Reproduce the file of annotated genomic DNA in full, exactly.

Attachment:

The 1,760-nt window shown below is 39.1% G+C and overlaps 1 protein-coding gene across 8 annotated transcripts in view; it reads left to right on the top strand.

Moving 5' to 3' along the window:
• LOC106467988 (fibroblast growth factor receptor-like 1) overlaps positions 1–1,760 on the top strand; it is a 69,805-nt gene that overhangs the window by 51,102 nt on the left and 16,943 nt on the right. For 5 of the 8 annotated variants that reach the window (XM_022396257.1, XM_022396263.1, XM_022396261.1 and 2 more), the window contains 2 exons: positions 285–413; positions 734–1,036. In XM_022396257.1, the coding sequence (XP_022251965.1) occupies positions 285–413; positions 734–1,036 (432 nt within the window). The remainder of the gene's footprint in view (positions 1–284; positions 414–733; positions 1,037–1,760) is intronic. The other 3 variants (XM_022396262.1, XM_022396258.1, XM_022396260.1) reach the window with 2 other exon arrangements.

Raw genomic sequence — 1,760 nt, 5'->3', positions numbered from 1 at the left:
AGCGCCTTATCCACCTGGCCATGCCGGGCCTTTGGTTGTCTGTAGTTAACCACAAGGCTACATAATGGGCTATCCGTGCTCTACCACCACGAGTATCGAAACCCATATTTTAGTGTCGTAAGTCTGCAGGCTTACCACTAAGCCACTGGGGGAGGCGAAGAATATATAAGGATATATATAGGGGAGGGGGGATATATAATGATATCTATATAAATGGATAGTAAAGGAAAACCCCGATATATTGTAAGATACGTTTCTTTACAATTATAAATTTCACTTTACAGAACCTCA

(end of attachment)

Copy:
The 1,760-nt window shown below is 39.1% G+C and overlaps 1 protein-coding gene across 8 annotated transcripts in view; it reads left to right on the top strand.

Moving 5' to 3' along the window:
• LOC106467988 (fibroblast growth factor receptor-like 1) overlaps positions 1–1,760 on the top strand; it is a 69,805-nt gene that overhangs the window by 51,102 nt on the left and 16,943 nt on the right. For 5 of the 8 annotated variants that reach the window (XM_022396257.1, XM_022396263.1, XM_022396261.1 and 2 more), the window contains 2 exons: positions 285–413; positions 734–1,036. In XM_022396257.1, the coding sequence (XP_022251965.1) occupies positions 285–413; positions 734–1,036 (432 nt within the window). The remainder of the gene's footprint in view (positions 1–284; positions 414–733; positions 1,037–1,760) is intronic. The other 3 variants (XM_022396262.1, XM_022396258.1, XM_022396260.1) reach the window with 2 other exon arrangements.

Raw genomic sequence — 1,760 nt, 5'->3', positions numbered from 1 at the left:
AGCGCCTTATCCACCTGGCCATGCCGGGCCTTTGGTTGTCTGTAGTTAACCACAAGGCTACATAATGGGCTATCCGTGCTCTACCACCACGAGTATCGAAACCCATATTTTAGTGTCGTAAGTCTGCAGGCTTACCACTAAGCCACTGGGGGAGGCGAAGAATATATAAGGATATATATAGGGGAGGGGGGATATATAATGATATCTATATAAATGGATAGTAAAGGAAAACCCCGATATATTGTAAGATACGTTTCTTTACAATTATAAATTTCACTTTACAGAACCTCA